"Recent research suggests that individual differences in cognitive functioning mediate the relationship between poor health status and poor everyday problem-solving performance."  Thornton: Age differences in problem solving 2005   What this means is that as youngsters mature intellectually, they can match this skill with experiences to make informed decisions to solve everyday problems. Enlightened awareness makes one aware that if one cannot do something to resolve the problem oneself, one [you] may have to depend on others for assistance.  The 'we' concept comes into play instead of the 'I' and solving a problem often becomes a cooperative social group solution.  One often lacks the needed resources like money or research skills and learns to seek help from others.  Working with others to solve social-life problems becomes a  teachable skill moment.

Living requires an open mind to learning everyday.  One does not stop learning upon graduating from high school or university.  This new information era of the television, internet and new technology make yesterday's information old; we need to update old information, ideas and ways of living in order to learn to keep up with ever changing times.  Living in the new ever changing world demands that we keep learning every day.   Galinsky: Child essential skills 2010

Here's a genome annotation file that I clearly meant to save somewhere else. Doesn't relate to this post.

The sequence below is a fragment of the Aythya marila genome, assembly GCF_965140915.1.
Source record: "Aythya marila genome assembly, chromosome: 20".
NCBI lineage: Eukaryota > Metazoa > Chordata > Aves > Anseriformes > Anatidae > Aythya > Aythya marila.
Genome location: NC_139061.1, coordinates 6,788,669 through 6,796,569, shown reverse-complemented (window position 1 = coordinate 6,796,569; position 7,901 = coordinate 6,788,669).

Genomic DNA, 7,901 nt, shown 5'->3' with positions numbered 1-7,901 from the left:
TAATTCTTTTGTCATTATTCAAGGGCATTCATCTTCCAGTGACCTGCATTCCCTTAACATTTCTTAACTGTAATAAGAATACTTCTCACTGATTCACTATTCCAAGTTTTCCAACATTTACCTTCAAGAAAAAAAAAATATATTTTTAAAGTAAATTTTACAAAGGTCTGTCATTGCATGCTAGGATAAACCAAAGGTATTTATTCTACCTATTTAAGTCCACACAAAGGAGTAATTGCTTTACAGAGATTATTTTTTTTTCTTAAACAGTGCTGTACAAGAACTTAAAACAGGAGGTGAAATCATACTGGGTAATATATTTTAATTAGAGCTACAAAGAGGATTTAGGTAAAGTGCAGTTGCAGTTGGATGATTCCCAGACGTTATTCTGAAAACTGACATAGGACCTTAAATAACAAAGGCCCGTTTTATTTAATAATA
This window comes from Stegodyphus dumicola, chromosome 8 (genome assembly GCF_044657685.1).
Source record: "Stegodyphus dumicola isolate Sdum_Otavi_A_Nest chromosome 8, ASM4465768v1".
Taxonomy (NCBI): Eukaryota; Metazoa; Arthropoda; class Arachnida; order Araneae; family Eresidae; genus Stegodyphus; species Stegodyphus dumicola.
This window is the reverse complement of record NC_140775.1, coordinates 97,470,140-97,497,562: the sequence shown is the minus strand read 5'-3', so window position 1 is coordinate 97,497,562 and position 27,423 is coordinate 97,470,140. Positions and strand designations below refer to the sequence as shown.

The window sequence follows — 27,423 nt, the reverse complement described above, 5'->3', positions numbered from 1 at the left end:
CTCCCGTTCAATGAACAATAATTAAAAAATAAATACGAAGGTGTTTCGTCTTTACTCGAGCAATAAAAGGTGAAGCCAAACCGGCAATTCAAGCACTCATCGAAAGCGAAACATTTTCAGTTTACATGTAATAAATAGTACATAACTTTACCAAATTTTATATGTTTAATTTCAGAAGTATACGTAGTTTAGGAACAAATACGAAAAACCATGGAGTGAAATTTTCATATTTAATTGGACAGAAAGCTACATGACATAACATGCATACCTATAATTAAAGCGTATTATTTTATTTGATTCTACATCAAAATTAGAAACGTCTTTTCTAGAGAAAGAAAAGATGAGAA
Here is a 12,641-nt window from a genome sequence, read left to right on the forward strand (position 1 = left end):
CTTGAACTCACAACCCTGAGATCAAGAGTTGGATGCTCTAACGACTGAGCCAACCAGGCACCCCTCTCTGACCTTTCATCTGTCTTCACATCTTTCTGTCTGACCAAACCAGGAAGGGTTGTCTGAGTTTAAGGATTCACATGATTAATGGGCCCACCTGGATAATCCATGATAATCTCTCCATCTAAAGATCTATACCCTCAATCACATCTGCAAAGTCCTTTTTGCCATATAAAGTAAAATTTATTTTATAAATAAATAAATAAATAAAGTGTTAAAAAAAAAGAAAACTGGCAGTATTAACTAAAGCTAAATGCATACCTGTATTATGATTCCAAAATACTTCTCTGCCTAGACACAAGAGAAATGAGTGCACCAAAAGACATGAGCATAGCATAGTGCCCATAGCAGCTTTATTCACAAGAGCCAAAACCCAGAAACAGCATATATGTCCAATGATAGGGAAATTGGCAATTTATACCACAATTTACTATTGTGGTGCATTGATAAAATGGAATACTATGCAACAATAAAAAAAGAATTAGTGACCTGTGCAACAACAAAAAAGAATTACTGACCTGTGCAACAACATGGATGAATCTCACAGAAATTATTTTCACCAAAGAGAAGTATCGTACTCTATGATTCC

Britz, Joan, "Problem Solving in Early Childhood Classrooms. ERIC Digest," ERIC Clearinghouse on Elementary and Early Childhood Education Urbana IL. 1993.   Britz: Classroom problem solving 1993

Corriere Jessica & Robert Richards, "6th Grade Math - How to Solve 6th Grade Math Problems With Step-By-Step Directions,"  Article Corriere: Solving grade6 is no longer active.

Developing Critical Thinking Skills in Children  article Developing Critical Thinking Skills in Children is no longer active.

Galinsky Ellen, "Mind in the Making," Also [ Book: Mind in the Making ], HarArtivle per Collins, 2010. Galinsky: Child essential skills 2010  

Introduction PROBLEM SOLVING, dworldforum.  Problem Solving 5 steps

Mienaltowski Andrew, "Everyday problem solving across the adult life span: solution diversity and efficacy," Ann N Y Acad Sci. October, 2011, 1235: 75–85.   Mienaltowski: Life span problem solving 2011

Shure Myrna, "I Can Problem Solve," Thinking Child.  Shure: Problem solving

Thornton WJL, Dumke HA., "Age differences in everyday problem-solving and decision-making effectiveness: a meta-analytic review," Psychol. Aging. 2005;20:85–99.   Thornton: Age differences in problem solving 2005    

Tomlin Carolyn R., "It Takes a Community to Raise a Child," Early Childhood News.   Tomlin: Community raises child